Today federal agents arrested Oscar Ortega-Hernandez, the man allegedly responsible for shooting at the White House last Friday, and authorities believe he could pose a threat to the President.
The suspect was apprehended at a hotel in Pennsylvania around noon. The Pennsylvania State police managed to seize the alleged gunman by utilizing a tip they had received from the Secret Service.
The police then issued a statement confirming: “Ortega-Hernandez is currently in the custody of the Pennsylvania State Police,” according to ABC News.
When the shots rang out at the White House mall Friday, Secret Service officers gave pursuit, but found the suspect’s car abandoned, along with an AK-47 and empty shell casings.
It is still not fully clear as to the nature of the shooting. If Ortega-Hernandez was attempting to assassinate the President, his efforts were futile; President Obama has been out of town for the past week.
Discovering exactly what the detainee was thinking might be more complicated than previously thought, however.
Ortega-Hernandez has a checkered personal past, littered with evidence of mental problems and criminal activity. He has records in Idaho, Texas, and Utah for crimes ranging from illicit drug use to assaulting a police officer, according to Sgt. David Schlosser of the Park Police.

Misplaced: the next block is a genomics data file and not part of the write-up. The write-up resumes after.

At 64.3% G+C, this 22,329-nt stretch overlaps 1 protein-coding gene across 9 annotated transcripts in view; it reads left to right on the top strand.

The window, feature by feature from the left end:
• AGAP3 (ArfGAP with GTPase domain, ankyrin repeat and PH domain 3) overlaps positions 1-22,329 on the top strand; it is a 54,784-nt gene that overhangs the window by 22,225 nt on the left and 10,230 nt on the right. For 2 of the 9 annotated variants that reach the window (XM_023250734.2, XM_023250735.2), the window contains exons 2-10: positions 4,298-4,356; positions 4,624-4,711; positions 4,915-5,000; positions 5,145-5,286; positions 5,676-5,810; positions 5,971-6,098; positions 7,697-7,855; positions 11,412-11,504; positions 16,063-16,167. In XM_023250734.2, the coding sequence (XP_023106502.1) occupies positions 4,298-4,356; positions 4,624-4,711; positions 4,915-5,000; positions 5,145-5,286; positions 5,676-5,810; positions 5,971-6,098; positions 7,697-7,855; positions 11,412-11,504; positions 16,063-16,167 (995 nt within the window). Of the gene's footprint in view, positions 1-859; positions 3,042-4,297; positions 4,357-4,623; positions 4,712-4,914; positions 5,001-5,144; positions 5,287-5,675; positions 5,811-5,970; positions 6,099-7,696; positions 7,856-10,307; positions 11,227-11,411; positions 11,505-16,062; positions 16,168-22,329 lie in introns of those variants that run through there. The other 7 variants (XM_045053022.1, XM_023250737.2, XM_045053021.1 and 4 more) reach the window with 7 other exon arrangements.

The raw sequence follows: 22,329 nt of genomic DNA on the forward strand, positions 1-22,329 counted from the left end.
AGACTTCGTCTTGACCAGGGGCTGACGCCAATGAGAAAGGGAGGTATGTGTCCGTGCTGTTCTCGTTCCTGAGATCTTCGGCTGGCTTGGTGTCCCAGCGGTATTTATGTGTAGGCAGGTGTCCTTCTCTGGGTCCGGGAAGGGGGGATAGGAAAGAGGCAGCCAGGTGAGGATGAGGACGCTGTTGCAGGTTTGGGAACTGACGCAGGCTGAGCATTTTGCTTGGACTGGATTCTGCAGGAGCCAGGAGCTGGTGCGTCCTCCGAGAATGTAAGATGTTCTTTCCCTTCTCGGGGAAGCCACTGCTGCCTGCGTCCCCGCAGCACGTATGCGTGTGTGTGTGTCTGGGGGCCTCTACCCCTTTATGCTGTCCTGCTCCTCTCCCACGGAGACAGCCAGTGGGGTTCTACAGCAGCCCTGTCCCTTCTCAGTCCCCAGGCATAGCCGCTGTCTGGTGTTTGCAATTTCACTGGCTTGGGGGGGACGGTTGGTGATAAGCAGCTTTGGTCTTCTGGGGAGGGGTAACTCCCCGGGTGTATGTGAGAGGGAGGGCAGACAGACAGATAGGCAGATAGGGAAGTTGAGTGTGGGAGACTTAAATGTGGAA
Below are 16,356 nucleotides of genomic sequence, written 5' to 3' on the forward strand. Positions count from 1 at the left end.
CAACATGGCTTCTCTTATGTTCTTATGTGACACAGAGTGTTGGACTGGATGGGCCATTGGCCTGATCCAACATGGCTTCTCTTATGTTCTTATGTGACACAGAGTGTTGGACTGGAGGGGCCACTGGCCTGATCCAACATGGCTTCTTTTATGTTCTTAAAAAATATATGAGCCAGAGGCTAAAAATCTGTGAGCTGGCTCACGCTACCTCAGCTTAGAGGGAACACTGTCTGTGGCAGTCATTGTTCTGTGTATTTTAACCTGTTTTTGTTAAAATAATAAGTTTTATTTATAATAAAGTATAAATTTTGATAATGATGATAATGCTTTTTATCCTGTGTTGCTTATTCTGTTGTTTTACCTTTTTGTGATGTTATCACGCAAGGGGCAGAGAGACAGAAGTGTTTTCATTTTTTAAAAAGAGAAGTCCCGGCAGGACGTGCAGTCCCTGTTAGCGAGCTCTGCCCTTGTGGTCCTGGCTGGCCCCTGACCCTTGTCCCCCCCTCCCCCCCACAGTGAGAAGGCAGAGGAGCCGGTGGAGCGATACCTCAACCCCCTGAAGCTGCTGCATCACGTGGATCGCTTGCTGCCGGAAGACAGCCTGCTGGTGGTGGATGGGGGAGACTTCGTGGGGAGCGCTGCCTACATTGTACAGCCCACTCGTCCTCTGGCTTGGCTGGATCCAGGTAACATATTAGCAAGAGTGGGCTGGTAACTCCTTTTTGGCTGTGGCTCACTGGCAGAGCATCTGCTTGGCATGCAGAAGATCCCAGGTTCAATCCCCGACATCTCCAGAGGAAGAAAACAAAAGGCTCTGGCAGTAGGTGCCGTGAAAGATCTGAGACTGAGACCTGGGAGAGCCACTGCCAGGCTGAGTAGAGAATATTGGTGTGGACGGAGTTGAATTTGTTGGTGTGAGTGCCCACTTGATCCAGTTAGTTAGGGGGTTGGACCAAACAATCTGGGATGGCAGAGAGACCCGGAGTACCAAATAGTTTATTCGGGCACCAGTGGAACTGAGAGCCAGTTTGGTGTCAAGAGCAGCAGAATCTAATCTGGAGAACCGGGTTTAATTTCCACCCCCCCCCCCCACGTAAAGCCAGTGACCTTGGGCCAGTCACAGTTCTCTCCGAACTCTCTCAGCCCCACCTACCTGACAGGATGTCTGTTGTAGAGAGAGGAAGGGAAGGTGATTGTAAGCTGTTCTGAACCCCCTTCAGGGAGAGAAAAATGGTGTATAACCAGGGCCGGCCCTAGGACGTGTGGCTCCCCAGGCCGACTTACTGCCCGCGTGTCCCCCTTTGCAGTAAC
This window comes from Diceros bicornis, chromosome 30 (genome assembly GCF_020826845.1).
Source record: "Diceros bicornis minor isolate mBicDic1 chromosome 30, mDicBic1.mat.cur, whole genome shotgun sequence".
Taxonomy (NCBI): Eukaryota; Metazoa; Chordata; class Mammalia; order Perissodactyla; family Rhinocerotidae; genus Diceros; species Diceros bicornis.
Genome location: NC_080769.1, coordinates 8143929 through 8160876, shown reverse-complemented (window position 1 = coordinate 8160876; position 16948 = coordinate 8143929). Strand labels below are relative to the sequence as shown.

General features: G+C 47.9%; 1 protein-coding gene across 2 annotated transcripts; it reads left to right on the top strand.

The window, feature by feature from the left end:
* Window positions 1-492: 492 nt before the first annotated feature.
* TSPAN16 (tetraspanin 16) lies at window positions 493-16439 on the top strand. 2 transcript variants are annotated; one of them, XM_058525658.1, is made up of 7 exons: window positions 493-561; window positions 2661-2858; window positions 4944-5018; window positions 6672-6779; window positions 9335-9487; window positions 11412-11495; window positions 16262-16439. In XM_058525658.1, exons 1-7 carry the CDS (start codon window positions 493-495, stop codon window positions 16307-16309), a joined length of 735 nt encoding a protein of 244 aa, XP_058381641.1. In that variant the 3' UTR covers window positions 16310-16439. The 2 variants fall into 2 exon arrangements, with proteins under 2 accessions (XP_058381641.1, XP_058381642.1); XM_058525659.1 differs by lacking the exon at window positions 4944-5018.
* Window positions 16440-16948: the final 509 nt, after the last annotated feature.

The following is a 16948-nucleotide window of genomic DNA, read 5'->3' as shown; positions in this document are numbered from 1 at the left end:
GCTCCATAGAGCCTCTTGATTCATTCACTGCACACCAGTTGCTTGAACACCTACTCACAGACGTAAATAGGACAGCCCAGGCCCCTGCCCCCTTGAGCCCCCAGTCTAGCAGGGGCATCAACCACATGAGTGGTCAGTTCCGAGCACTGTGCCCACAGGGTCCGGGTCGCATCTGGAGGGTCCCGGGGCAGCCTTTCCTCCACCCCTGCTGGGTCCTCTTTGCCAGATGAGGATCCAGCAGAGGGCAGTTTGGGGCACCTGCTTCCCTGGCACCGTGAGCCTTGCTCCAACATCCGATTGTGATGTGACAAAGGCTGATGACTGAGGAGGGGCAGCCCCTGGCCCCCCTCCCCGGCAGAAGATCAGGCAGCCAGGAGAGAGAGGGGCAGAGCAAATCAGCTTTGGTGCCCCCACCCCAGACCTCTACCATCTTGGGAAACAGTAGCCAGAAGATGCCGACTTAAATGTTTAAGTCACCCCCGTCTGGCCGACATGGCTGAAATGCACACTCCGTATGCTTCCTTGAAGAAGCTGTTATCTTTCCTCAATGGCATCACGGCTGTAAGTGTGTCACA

There is some evidence that the gunman could have premeditated his crime, though.
There were reports indicating that Ortega-Hernandez spent some time in the Washington, D.C. Occupy movement, perhaps in an effort to blend in before firing on the White House.
Authorities took no chances on finding the suspect there.
Ralph Wittenberg, an Occupy DC protester, said officers came to the camp “searching for a so-called terrorist who shot at the White House, with no warrant, they went into everybody’s tents,” according to Talking Points Memo.
Despite their unorthodox methods, they did manage to arrest the 21-year-old Idahoan before he did something that could have hurt someone.
In response to the incident, Secret Service officials are thinking of increasing security.
Although a review of safety measures for the White House was in progress Friday, the Secret Service stated they will “scrutinize how [to] make it better,” said ABC News.